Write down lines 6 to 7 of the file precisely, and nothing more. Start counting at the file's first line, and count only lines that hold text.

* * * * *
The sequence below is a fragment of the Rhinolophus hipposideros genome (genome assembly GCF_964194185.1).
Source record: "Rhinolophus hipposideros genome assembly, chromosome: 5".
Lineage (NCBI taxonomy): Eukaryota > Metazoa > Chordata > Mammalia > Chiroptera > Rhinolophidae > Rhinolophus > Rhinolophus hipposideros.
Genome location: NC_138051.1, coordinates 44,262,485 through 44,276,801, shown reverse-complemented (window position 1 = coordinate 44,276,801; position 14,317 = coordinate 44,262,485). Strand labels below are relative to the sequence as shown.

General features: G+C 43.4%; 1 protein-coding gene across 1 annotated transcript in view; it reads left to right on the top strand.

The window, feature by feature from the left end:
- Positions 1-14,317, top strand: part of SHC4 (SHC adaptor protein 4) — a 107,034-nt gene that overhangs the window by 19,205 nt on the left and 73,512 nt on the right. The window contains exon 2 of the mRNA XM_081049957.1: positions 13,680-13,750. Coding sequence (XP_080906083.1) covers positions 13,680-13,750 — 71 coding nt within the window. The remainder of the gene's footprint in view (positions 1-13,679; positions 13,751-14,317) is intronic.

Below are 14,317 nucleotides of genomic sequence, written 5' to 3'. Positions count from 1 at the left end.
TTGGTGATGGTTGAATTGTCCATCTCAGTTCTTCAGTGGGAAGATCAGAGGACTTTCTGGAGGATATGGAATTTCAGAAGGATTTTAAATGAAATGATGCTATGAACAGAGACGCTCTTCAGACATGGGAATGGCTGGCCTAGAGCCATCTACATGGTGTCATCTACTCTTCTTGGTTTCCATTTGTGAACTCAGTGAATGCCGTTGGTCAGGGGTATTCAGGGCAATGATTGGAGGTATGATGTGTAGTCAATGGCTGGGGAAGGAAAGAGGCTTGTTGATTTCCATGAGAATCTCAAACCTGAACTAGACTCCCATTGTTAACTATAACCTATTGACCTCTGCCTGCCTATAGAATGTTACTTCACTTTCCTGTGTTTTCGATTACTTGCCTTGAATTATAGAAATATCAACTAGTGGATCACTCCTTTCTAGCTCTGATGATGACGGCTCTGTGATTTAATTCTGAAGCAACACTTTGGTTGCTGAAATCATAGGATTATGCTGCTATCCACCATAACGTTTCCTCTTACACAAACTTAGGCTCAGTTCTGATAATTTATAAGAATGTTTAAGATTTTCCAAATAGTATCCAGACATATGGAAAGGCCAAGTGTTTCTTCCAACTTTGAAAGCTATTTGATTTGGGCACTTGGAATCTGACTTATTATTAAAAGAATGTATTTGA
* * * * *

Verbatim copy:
The window, feature by feature from the left end:
- Positions 1-14,317, top strand: part of SHC4 (SHC adaptor protein 4) — a 107,034-nt gene that overhangs the window by 19,205 nt on the left and 73,512 nt on the right. The window contains exon 2 of the mRNA XM_081049957.1: positions 13,680-13,750. Coding sequence (XP_080906083.1) covers positions 13,680-13,750 — 71 coding nt within the window. The remainder of the gene's footprint in view (positions 1-13,679; positions 13,751-14,317) is intronic.